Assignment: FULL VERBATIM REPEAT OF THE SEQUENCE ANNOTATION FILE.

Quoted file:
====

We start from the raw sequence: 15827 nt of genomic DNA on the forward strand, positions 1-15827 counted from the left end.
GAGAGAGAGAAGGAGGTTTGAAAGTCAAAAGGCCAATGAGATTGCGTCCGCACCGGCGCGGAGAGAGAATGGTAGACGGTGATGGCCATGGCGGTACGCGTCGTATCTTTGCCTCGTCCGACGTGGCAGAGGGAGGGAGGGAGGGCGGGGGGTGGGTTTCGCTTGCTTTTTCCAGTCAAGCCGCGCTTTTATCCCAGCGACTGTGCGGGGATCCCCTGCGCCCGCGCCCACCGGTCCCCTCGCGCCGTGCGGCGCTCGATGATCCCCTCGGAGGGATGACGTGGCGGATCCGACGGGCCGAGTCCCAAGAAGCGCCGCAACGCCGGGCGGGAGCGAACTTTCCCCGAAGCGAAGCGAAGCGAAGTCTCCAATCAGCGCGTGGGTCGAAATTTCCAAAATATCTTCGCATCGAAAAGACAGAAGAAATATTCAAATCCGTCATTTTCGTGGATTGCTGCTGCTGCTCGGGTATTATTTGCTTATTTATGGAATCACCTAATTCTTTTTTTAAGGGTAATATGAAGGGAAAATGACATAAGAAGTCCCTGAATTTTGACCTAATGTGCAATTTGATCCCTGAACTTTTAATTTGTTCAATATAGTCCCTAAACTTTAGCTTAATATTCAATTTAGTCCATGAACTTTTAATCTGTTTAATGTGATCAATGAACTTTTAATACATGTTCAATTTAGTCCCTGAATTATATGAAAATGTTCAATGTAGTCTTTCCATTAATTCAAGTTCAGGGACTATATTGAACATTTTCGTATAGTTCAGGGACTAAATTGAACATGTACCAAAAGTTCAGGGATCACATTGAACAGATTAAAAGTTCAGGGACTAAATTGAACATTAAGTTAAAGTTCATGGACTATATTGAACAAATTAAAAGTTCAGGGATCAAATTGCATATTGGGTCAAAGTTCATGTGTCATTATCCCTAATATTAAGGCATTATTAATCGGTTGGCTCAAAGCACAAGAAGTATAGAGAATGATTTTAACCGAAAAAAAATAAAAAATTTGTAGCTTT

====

We start from the raw sequence: 15827 nt of genomic DNA on the forward strand, positions 1-15827 counted from the left end.
GAGAGAGAGAAGGAGGTTTGAAAGTCAAAAGGCCAATGAGATTGCGTCCGCACCGGCGCGGAGAGAGAATGGTAGACGGTGATGGCCATGGCGGTACGCGTCGTATCTTTGCCTCGTCCGACGTGGCAGAGGGAGGGAGGGAGGGCGGGGGGTGGGTTTCGCTTGCTTTTTCCAGTCAAGCCGCGCTTTTATCCCAGCGACTGTGCGGGGATCCCCTGCGCCCGCGCCCACCGGTCCCCTCGCGCCGTGCGGCGCTCGATGATCCCCTCGGAGGGATGACGTGGCGGATCCGACGGGCCGAGTCCCAAGAAGCGCCGCAACGCCGGGCGGGAGCGAACTTTCCCCGAAGCGAAGCGAAGCGAAGTCTCCAATCAGCGCGTGGGTCGAAATTTCCAAAATATCTTCGCATCGAAAAGACAGAAGAAATATTCAAATCCGTCATTTTCGTGGATTGCTGCTGCTGCTCGGGTATTATTTGCTTATTTATGGAATCACCTAATTCTTTTTTTAAGGGTAATATGAAGGGAAAATGACATAAGAAGTCCCTGAATTTTGACCTAATGTGCAATTTGATCCCTGAACTTTTAATTTGTTCAATATAGTCCCTAAACTTTAGCTTAATATTCAATTTAGTCCATGAACTTTTAATCTGTTTAATGTGATCAATGAACTTTTAATACATGTTCAATTTAGTCCCTGAATTATATGAAAATGTTCAATGTAGTCTTTCCATTAATTCAAGTTCAGGGACTATATTGAACATTTTCGTATAGTTCAGGGACTAAATTGAACATGTACCAAAAGTTCAGGGATCACATTGAACAGATTAAAAGTTCAGGGACTAAATTGAACATTAAGTTAAAGTTCATGGACTATATTGAACAAATTAAAAGTTCAGGGATCAAATTGCATATTGGGTCAAAGTTCATGTGTCATTATCCCTAATATTAAGGCATTATTAATCGGTTGGCTCAAAGCACAAGAAGTATAGAGAATGATTTTAACCGAAAAAAAATAAAAAATTTGTAGCTTT